Tommy the Chimp will remain in his cage after the New York State Appellate Court ruled that Tommy is not a ‘person’ and thus is not entitled to human rights.

Nonhuman Rights Project Loses Appeal For Tommy

One year ago, the Nonhuman Rights Project filed a lawsuit in New York on behalf of Tommy, a chimp being kept alone in a cage by his owner. The Nonhuman Rights Project hoped to have the courts release Tommy from his cage – and owners – and allow them to place him in a sanctuary where he can be a bit more free and live with other chimps.

The organization filed a motion of habeas corpus “through which somebody who is being held captive… seeks relief by having a judge call upon his captors to show cause as to why they have the right to hold him.” For habeas corpus to be admitted, however, Tommy must be eligible for ‘personhood.’

On Thursday, a New York appeals court unanimously ruled against the Nonhuman Rights Project, stating that an animal such as a chimpanzee is not a person.

“[Steven Wise, lawyer for the Nonhuman Rights Project] requests that this court enlarge the common-law definition of ‘person’ in order to afford legal rights to an animal. We decline to do so, and conclude that a chimpanzee is not a ‘person’ entitled to the rights and protections afforded by the writ of habeas corpus,” wrote Presiding Justice Karen Peters.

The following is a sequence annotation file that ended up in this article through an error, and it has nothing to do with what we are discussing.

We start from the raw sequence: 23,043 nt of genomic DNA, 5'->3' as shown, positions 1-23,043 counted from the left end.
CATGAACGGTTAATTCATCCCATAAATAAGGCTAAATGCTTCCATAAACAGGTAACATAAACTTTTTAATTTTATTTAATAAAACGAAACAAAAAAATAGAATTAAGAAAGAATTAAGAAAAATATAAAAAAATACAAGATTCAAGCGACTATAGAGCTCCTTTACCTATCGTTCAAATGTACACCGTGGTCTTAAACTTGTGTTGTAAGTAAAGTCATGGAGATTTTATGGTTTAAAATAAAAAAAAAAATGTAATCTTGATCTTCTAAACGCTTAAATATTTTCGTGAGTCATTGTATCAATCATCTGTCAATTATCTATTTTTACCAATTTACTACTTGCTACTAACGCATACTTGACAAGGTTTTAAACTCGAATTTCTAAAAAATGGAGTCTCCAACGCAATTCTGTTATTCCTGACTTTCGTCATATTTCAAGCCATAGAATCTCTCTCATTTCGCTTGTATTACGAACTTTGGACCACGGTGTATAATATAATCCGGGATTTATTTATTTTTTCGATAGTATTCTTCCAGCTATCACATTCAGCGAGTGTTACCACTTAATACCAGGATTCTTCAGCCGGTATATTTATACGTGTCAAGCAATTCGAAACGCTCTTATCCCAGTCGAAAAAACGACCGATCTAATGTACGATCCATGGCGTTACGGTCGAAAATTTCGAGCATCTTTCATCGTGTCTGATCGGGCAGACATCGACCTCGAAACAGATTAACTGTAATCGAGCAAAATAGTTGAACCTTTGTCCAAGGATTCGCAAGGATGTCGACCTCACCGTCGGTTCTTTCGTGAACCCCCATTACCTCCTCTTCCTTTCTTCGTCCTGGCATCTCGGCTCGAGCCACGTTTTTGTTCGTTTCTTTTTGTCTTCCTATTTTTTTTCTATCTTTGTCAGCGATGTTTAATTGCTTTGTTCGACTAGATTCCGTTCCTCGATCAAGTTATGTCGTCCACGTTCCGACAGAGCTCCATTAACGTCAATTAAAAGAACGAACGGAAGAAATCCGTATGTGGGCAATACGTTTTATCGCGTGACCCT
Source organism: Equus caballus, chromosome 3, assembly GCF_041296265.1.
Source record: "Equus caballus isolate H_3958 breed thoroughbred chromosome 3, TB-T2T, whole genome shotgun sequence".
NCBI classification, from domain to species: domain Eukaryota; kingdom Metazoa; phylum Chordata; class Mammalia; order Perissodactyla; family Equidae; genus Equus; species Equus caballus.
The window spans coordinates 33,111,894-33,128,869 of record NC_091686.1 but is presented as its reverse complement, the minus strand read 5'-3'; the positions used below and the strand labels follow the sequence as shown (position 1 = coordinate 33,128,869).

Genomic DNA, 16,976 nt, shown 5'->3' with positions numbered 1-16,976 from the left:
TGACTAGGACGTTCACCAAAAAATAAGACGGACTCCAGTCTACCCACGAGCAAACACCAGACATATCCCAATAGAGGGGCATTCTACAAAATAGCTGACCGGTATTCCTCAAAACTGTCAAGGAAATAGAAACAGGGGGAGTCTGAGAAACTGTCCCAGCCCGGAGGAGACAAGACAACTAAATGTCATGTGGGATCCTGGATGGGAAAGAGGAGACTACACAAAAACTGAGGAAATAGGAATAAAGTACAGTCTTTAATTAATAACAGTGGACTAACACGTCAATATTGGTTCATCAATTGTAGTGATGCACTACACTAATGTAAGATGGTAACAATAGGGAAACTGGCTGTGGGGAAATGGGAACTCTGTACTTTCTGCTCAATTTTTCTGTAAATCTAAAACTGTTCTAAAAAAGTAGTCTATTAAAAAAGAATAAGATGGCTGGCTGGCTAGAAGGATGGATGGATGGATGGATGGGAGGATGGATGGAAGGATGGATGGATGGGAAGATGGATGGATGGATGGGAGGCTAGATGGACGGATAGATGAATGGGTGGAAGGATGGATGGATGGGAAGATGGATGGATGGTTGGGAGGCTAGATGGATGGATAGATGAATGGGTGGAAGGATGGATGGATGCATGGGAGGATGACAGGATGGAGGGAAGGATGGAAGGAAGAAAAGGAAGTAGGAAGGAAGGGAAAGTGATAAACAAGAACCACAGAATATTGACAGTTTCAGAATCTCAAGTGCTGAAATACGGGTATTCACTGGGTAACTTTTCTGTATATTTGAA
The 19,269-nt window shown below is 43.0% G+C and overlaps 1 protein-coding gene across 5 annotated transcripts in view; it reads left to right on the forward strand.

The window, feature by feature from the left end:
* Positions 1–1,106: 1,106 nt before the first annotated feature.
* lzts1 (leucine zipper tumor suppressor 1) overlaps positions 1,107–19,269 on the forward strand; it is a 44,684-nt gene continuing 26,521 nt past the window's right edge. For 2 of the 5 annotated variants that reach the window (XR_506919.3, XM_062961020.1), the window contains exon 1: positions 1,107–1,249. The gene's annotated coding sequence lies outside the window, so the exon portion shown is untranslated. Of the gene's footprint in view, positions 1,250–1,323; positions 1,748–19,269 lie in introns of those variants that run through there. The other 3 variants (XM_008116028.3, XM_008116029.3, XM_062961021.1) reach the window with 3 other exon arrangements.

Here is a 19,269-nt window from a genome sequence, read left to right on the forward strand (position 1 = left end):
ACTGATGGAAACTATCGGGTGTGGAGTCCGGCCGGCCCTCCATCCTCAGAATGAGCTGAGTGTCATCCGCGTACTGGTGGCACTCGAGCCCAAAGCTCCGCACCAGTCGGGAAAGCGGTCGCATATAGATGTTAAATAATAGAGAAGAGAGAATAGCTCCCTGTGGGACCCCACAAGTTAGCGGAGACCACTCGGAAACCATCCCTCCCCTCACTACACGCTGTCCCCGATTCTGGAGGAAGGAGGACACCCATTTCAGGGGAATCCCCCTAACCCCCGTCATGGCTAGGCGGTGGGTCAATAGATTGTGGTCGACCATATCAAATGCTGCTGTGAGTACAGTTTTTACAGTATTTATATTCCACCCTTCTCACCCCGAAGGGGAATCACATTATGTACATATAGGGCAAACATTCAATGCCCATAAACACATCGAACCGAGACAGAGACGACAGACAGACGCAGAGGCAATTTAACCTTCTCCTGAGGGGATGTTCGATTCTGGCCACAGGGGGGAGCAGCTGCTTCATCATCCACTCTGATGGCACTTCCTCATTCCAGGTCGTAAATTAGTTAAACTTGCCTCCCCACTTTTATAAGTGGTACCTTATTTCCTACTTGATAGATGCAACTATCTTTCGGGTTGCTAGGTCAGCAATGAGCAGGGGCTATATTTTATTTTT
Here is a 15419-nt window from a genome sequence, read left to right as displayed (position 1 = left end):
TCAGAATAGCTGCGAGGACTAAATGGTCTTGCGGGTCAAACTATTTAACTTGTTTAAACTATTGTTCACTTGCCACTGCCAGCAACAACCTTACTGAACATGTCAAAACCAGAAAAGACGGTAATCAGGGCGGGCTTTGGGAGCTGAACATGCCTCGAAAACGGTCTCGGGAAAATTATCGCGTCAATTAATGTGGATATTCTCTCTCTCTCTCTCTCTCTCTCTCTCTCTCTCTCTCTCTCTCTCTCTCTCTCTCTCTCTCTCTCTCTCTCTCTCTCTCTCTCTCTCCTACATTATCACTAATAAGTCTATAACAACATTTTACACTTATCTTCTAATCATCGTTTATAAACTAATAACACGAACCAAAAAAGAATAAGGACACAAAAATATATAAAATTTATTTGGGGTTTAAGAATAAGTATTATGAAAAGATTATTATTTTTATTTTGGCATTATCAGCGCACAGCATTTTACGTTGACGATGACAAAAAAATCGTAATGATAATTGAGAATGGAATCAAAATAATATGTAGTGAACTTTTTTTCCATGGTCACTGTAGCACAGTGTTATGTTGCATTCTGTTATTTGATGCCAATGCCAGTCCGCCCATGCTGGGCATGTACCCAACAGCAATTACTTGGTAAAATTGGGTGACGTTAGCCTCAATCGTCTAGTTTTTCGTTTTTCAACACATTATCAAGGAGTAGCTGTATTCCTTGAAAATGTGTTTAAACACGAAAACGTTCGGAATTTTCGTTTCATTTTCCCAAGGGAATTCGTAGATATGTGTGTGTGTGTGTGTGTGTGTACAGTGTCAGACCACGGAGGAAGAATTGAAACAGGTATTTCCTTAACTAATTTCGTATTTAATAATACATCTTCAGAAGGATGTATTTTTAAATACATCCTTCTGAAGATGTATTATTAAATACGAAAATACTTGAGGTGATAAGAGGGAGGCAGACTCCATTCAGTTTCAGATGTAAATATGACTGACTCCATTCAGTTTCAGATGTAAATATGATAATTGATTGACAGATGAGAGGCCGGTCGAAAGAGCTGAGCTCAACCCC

This is the second ruling against Wise in Tommy’s case, which was previously heard by a lower court that also sided against granting Tommy personhood due to the legal responsibilities.

“In our view, it is this incapability to bear any legal responsibilities and societal duties that renders it inappropriate to confer upon chimpanzees the legal rights…that have been afforded to human beings,” the decision reads.

Tommy’s owner, Patrick Lavery, who keeps Tommy alone in a cage behind a trailer, has dismissed the suit before, insisting that Tommy enjoys his home and has access to a television on which eh watches cartoons. “He’s really got it good. He’s got a lot of enrichment,” Lavery said.

Following the decision, the Nonhuman Rights Project issued a statement declaring that it is already working on filing an appeal to the New York Court of Appeals.

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